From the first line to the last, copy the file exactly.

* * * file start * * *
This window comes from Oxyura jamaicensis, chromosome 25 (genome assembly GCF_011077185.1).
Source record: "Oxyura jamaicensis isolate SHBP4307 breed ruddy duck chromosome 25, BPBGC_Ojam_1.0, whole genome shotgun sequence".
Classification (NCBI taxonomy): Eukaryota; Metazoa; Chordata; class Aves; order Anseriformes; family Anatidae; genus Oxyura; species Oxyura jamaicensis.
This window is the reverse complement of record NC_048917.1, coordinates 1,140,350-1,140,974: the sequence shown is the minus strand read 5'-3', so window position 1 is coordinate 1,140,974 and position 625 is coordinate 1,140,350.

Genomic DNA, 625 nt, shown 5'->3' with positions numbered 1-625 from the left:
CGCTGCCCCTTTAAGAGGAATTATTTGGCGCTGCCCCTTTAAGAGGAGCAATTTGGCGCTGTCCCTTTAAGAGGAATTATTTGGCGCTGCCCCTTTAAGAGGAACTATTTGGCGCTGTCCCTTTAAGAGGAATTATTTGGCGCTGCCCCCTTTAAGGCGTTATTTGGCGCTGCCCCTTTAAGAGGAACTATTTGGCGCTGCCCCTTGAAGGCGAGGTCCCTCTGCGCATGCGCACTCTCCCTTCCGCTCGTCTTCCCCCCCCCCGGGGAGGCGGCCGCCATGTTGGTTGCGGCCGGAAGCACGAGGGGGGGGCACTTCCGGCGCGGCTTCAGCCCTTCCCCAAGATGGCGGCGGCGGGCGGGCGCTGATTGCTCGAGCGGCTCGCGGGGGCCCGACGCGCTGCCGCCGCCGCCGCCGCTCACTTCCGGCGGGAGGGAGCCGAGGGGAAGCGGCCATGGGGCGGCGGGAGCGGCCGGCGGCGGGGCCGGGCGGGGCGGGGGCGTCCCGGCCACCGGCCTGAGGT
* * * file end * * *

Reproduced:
This window comes from Oxyura jamaicensis, chromosome 25 (genome assembly GCF_011077185.1).
Source record: "Oxyura jamaicensis isolate SHBP4307 breed ruddy duck chromosome 25, BPBGC_Ojam_1.0, whole genome shotgun sequence".
Classification (NCBI taxonomy): Eukaryota; Metazoa; Chordata; class Aves; order Anseriformes; family Anatidae; genus Oxyura; species Oxyura jamaicensis.
This window is the reverse complement of record NC_048917.1, coordinates 1,140,350-1,140,974: the sequence shown is the minus strand read 5'-3', so window position 1 is coordinate 1,140,974 and position 625 is coordinate 1,140,350.

Genomic DNA, 625 nt, shown 5'->3' with positions numbered 1-625 from the left:
CGCTGCCCCTTTAAGAGGAATTATTTGGCGCTGCCCCTTTAAGAGGAGCAATTTGGCGCTGTCCCTTTAAGAGGAATTATTTGGCGCTGCCCCTTTAAGAGGAACTATTTGGCGCTGTCCCTTTAAGAGGAATTATTTGGCGCTGCCCCCTTTAAGGCGTTATTTGGCGCTGCCCCTTTAAGAGGAACTATTTGGCGCTGCCCCTTGAAGGCGAGGTCCCTCTGCGCATGCGCACTCTCCCTTCCGCTCGTCTTCCCCCCCCCCGGGGAGGCGGCCGCCATGTTGGTTGCGGCCGGAAGCACGAGGGGGGGGCACTTCCGGCGCGGCTTCAGCCCTTCCCCAAGATGGCGGCGGCGGGCGGGCGCTGATTGCTCGAGCGGCTCGCGGGGGCCCGACGCGCTGCCGCCGCCGCCGCCGCTCACTTCCGGCGGGAGGGAGCCGAGGGGAAGCGGCCATGGGGCGGCGGGAGCGGCCGGCGGCGGGGCCGGGCGGGGCGGGGGCGTCCCGGCCACCGGCCTGAGGT